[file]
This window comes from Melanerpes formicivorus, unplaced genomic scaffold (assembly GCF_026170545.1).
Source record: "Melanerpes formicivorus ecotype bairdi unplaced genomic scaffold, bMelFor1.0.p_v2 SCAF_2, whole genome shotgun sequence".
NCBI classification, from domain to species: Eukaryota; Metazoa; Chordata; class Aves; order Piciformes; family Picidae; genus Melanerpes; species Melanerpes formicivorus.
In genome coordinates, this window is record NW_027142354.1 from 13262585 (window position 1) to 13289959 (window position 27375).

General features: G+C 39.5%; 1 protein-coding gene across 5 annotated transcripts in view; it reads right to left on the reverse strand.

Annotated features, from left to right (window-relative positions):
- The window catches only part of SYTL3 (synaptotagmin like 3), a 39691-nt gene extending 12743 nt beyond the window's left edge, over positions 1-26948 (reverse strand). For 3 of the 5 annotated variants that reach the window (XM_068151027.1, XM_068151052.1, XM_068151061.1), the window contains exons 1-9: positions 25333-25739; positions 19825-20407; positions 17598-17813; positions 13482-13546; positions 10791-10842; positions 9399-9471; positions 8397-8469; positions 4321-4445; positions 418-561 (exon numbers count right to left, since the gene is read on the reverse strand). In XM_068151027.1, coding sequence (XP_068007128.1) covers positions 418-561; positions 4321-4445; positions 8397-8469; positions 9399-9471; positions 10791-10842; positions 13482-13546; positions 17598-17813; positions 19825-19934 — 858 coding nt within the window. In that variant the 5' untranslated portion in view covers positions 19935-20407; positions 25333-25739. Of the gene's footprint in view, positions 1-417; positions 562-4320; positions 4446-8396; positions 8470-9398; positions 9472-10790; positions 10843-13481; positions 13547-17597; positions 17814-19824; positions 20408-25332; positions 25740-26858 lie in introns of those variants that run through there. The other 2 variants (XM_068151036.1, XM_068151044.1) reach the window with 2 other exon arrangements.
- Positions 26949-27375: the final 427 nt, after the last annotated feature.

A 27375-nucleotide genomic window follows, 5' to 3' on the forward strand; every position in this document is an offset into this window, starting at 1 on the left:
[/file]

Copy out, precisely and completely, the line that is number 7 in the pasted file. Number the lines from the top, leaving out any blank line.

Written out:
- The window catches only part of SYTL3 (synaptotagmin like 3), a 39691-nt gene extending 12743 nt beyond the window's left edge, over positions 1-26948 (reverse strand). For 3 of the 5 annotated variants that reach the window (XM_068151027.1, XM_068151052.1, XM_068151061.1), the window contains exons 1-9: positions 25333-25739; positions 19825-20407; positions 17598-17813; positions 13482-13546; positions 10791-10842; positions 9399-9471; positions 8397-8469; positions 4321-4445; positions 418-561 (exon numbers count right to left, since the gene is read on the reverse strand). In XM_068151027.1, coding sequence (XP_068007128.1) covers positions 418-561; positions 4321-4445; positions 8397-8469; positions 9399-9471; positions 10791-10842; positions 13482-13546; positions 17598-17813; positions 19825-19934 — 858 coding nt within the window. In that variant the 5' untranslated portion in view covers positions 19935-20407; positions 25333-25739. Of the gene's footprint in view, positions 1-417; positions 562-4320; positions 4446-8396; positions 8470-9398; positions 9472-10790; positions 10843-13481; positions 13547-17597; positions 17814-19824; positions 20408-25332; positions 25740-26858 lie in introns of those variants that run through there. The other 2 variants (XM_068151036.1, XM_068151044.1) reach the window with 2 other exon arrangements.